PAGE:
What is a SME? Despite the use of size descriptors in the title, qualifying as a small or medium-sized entity has nothing to do with size. A SME is any entity that publishes general purpose financial statements for public use but does not have public accountability. In other words, the entity is not publicly traded. In addition, the entity, even if it is a partnership, cannot act as a fiduciary; for example, it cannot be a bank or insurance company and use SME rules.
Why might a non-public corporation want to use IFRS for SMEs? First, IFRS for SMEs contains fewer and simpler standards. IFRS for SMEs has only about 300 pages of requirements, whereas regular IFRS is over 2,500 pages and U.S. GAAP is over 25,000 pages. Second, IFRS for SMEs is only modified every three years. This means entities using IFRS for SMEs don’t have to frequently adjust their accounting systems and reporting to new standards, whereas U.S. GAAP and IFRS are modified more frequently. Finally, if a corporation transacts business with international businesses, or hopes to attract international partners, seek capital from international sources, or be bought out by an international company, then having their financial statements in IFRS form would make these transactions easier.
Prior Period Adjustments
Prior period adjustments are corrections of errors that appeared on previous periods’ financial statements. These errors can stem from mathematical errors, misinterpretation of GAAP, or a misunderstanding of facts at the time the financial statements were prepared. Many errors impact the retained earnings account whose balance is carried forward from the previous period. Since the financial statements have already been issued, they must be corrected. The correction involves changing the financial statement amounts to the amounts they would have been had no errors occurred, a process known as restatement. The correction may impact both balance sheet and income statement accounts, requiring the company to record a transaction that corrects both. Since income statement accounts are closed at the end of every period, the journal entry will contain an entry to the Retained Earnings account. As such, prior period adjustments are reported on a company’s statement of retained earnings as an adjustment to the beginning balance of retained earnings. By directly adjusting beginning retained earnings, the adjustment has no effect on current period net income. The goal is to separate the error correction from the current period’s net income to avoid distorting the current period’s profitability. In other words, prior period adjustments are a way to go back and correct past financial statements that were misstated because of a reporting error.
To illustrate how to correct an error requiring a prior period adjustment, assume that in early 2020, Clay Corporation’s controller determined it had made an error when calculating depreciation in the preceding year, resulting in an understatement of depreciation of $1,000. The entry to correct the error contains a decrease to Retained Earnings on the statement of retained earnings for $1,000. Depreciation expense would have been $1,000 higher if the correct depreciation had been recorded. The entry to Retained Earnings adds an additional debit to the total debits that were previously part of the closing entry for the previous year. The credit is to the balance sheet account in which the $1,000 would have been recorded had the correct depreciation entry occurred, in this case, Accumulated Depreciation.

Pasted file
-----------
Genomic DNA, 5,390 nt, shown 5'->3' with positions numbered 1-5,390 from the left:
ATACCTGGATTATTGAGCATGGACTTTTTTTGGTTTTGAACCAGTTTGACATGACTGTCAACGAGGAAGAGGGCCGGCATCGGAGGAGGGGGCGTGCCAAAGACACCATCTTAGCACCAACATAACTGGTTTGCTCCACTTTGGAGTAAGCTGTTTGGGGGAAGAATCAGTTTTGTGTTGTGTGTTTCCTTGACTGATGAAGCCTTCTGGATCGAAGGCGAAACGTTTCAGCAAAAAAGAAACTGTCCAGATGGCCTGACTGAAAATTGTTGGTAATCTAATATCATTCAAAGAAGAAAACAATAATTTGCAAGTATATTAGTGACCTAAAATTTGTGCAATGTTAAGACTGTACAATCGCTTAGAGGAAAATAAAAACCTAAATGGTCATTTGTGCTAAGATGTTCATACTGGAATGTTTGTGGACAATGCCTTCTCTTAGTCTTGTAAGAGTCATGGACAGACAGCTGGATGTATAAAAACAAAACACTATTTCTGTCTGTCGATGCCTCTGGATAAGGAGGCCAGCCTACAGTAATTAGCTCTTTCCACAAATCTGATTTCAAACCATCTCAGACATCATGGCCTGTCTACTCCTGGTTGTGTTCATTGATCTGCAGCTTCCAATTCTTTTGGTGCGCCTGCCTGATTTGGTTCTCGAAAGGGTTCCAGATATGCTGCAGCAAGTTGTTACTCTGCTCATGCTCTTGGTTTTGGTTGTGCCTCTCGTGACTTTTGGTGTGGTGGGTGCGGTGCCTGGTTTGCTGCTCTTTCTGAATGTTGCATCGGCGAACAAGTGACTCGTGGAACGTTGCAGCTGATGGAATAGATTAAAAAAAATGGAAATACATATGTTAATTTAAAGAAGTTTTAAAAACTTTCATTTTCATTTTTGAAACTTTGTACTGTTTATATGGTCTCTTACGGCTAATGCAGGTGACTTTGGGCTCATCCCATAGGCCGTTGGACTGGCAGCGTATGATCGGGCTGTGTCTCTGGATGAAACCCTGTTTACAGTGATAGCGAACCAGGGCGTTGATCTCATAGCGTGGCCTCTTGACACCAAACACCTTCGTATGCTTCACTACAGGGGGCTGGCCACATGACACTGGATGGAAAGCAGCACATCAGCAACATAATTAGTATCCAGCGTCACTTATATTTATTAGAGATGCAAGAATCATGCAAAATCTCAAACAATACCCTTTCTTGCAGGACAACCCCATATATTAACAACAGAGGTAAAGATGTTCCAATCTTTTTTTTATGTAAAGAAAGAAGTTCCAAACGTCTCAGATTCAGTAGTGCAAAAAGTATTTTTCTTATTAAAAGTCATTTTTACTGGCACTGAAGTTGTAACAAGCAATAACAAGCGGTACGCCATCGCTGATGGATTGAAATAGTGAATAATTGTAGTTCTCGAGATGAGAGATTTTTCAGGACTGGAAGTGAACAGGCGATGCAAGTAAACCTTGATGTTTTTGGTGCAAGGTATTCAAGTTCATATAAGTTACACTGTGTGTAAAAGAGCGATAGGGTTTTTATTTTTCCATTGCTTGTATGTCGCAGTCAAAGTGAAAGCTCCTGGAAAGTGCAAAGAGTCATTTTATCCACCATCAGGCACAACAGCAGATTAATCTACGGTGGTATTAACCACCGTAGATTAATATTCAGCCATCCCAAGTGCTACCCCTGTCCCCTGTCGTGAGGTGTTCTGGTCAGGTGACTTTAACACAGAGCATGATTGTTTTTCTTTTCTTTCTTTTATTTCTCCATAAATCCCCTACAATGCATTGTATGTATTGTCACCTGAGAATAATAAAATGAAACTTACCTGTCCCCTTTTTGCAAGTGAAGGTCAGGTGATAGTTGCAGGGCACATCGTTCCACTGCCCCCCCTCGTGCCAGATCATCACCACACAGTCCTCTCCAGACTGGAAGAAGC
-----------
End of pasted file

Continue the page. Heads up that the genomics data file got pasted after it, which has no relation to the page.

Because the adjustment to retained earnings is due to an income statement amount that was recorded incorrectly, there will also be an income tax effect. The tax effect is shown in the statement of retained earnings in presenting the prior period adjustment. Assuming that Clay Corporation’s income tax rate is 30%, the tax effect of the $1,000 is a $300 (30% × $1,000) reduction in income taxes. The increase in expenses in the amount of $1,000 combined with the $300 decrease in income tax expense results in a net $700 decrease in net income for the prior period. The $700 prior period correction is reported as an adjustment to beginning retained earnings, net of income taxes, as shown in Figure 14.14.
Figure 14.14 Statement of Retained Earnings for Clay Corporation. (attribution: Copyright Rice University, OpenStax, under CC BY-NC-SA 4.0 license)
Generally accepted accounting principles (GAAP), the set of accounting rules that companies are required to follow for financial reporting, requires companies to disclose in the notes to the financial statements the nature of any prior period adjustment and the related impact on the financial statement amounts.
Concepts in practice
Are Companies Making Fewer Errors in Financial Reporting?
According to Kevin LaCroix, additional reporting requirements created by the Sarbanes Oxley Act prompted a surge in 2005 and 2006 of the number of companies that had to make corrections and reissue financial statements. However, since that time, the number of companies making corrections has dropped over 60%, partially due to the number of U.S. companies listed on stock exchanges, and partially due to tighter regulations. The severity of the errors that caused restatements has declined as well, primarily due to tighter regulation, which has forced companies to improve their internal controls.
Concepts in practice
Tune into Financial News
Tune into a financial news program like Squawk Box or Mad Money on CNBC or Bloomberg’s. Notice the terminology used to describe the corporations being analyzed. Notice the speed at which topics are discussed. Are these shows for the novice investor? How could this information impact potential investors?